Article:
Until today, I had internet service through Qwest for years at a fixed rate of $31.99, guaranteed for as long as I maintained the account. They, in return promised the fastest speed at the time, 1.5 mb/sec. as reliable and uninterrupted. CenturyLink bought out Qwest within the last several years, but nothing seemed to change until a month ago.
About a month ago, my service went from zero problems to constant interruption of service. This would occurr during the work week and daytime weekends (when I visualized heaver demand for service). These hours and days, had not affected the reliability previously. The interruption of service always required me to re-boot the DSL modem, and would interrupt and terminate any download that happened to be in progress, requiring a full restart. For example, if I were wanting to watch The McLaughlin Group or a PBS show on the computer, I would start the download, pause it, and resume when it had completed. The interruption of service would prevent me from ever successfully watching any show at all because it would not stay connected long enough to complete unless I did it during the middle of the night.
I called the above service line last week and was told that the problem was my modem and that I needed the originally supplied ethernet cable to connect to my computer to reboot the modem. I explained that at no time had I ever possessed an ethernet cable and most definitely had never been provided one. The tech told me to call them back when I found the cable! How rude!
Over the weekend, I was able to get an independent technician to do a house call. He tested the system and said that my modem was functioning within normal parameters. Monday was a holiday, and I had no problems whatsoever with my internet connection, but come Tuesday morning and all week, terrible loss of service, other than between 10PM ans 5AM Pacific time.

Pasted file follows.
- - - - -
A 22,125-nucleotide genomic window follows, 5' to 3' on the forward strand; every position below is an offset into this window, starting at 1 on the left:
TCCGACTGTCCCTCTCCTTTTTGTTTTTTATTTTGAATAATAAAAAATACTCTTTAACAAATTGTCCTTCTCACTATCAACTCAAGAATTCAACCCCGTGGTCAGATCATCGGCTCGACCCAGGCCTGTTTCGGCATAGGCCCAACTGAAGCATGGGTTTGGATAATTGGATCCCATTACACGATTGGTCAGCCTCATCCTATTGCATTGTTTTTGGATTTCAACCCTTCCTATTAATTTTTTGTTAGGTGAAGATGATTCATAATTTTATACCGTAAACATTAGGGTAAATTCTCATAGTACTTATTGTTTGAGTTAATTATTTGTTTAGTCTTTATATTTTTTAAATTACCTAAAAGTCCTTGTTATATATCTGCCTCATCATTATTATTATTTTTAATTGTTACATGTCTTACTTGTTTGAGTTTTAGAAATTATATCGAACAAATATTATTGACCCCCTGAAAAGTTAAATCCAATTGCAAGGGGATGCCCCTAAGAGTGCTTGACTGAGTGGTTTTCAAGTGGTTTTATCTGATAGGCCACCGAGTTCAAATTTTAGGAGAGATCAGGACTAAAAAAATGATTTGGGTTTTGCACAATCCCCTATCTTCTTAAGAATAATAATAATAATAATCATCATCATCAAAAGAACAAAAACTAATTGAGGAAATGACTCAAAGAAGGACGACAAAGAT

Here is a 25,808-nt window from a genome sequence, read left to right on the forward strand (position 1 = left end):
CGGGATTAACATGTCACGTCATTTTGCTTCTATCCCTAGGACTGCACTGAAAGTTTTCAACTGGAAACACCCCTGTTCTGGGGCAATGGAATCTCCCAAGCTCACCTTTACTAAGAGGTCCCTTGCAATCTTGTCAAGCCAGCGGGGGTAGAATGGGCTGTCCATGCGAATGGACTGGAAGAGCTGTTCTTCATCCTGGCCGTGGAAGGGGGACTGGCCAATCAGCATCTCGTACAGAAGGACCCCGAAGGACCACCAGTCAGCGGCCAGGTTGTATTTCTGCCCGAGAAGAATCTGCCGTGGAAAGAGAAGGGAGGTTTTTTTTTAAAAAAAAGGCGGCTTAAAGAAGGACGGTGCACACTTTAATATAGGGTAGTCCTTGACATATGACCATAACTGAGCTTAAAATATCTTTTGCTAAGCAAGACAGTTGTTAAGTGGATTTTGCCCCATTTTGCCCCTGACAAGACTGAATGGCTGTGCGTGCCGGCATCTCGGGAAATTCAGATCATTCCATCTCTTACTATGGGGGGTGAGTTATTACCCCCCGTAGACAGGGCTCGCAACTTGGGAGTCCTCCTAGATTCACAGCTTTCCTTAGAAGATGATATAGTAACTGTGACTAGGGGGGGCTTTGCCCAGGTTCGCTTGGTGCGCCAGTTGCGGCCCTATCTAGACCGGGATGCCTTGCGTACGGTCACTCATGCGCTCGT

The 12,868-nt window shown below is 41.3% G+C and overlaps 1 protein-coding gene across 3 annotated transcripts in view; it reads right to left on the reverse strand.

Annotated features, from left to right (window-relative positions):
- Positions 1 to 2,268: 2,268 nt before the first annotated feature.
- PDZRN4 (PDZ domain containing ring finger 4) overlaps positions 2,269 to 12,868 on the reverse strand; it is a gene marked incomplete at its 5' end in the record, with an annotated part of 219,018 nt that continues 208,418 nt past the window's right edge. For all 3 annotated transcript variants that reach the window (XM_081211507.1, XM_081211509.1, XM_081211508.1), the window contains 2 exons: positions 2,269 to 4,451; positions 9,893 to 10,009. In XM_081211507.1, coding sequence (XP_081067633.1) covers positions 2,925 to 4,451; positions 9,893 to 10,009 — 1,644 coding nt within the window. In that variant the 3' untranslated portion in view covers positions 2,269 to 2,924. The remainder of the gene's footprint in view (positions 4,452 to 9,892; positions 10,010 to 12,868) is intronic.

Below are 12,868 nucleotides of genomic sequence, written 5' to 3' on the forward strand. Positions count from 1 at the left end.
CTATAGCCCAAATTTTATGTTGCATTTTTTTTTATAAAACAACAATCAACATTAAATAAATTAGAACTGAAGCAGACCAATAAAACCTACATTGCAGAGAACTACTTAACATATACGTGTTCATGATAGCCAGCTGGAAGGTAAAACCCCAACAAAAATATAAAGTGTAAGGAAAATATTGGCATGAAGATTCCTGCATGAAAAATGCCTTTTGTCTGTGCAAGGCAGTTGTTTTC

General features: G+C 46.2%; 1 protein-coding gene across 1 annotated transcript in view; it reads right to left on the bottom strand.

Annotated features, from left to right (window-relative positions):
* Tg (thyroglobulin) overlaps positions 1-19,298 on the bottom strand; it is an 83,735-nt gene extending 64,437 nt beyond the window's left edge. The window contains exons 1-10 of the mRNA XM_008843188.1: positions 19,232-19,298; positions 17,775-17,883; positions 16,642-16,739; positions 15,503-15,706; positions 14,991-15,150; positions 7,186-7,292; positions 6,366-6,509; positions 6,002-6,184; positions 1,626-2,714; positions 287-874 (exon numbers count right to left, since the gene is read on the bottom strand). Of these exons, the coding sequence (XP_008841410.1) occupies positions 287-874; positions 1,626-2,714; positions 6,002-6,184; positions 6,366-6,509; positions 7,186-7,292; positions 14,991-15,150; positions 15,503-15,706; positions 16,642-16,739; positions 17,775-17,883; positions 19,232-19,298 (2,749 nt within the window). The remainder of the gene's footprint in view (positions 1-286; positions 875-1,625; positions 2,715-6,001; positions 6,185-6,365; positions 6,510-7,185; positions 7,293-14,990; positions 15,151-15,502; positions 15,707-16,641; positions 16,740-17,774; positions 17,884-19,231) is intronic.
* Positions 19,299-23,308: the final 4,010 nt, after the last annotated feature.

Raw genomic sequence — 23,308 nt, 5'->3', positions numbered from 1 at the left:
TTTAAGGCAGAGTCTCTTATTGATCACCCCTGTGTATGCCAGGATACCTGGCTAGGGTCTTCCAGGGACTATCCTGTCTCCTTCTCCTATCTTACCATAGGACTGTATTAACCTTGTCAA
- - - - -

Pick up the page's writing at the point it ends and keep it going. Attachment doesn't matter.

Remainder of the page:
I called them today and spoke with a tech who seemed to know his stuff. He said my connection was the slowest available and was based on all copper lines, and was routinely overloaded. There was mention that they were trying to solve the problem and restore reliability, but they had no solution at hand, and didn't know when it would be repaired to former levels. He continued saying that the fiberoptic system was reliable and at a faster speed, and that he could connect me to sales for info on an upgrade.
After waiting on hold, a woman got on the line and told me the price increases for the various "upgrades" of service. I explained that I didn't want an upgrade, just restoration of what I was paying for, and it seemed wrong to try to switch a customer to a higher priced plan instead of simply fixing the problem. Without notice, she put me on hold, and after 5 full minutes, I came to the conclusion that she had effectively "hung up" on me without even a word to solve the problem.
The problem seemed obvious to me: $31.99 was not enough money for their service, so they figured out a way to try to make me change the plan for more money and no longer have the quaranteed rate.
I then arranged for new service with the local broadband company, and called them back to cancel their service. When I called back, after a long menu and long hold, I spoke with a polite young man and explained that I was terminating his company's service. He asked me respectfully if I would share my reasons, which I did. He appologized and offered to put me through to the customer retention department which might find a way to offer me some level of reliability through the fiber-optic system for the same money, or that they could complete the cancellation of service, my choice. As I had during previous calls, I explained that I did not need faster service, but did need reliable service. He said again that they could help with that.
That young man patched me through to Danny, who offered me 7 mb/sec in fiber-optic at $24/month for 12 mos. as a promo, which was 1/2 price. I said that I was willing to pay the original $31.99 as originally agreed, and that all I wanted was reliability. He put me on hold and "checked with a supervisor." When he returned, he said that they would not under any circumstances change any part of my service and retain the permanent $31.99. I reiterated that all I wanted was restoration of the service I had been promised and had been paying for all these years. "Sorry, that's the best I can offer," was his reply.
Although he was polite and professed understanding, it was no consolation for believing that they had intentionally ripped me off by reducing the level of service in order to raise the monthly fee.
In my opinion, CenturyLink is behaving in a misleading, dishonest way, scamming more money by denying service, then offering to restore it at higher rates.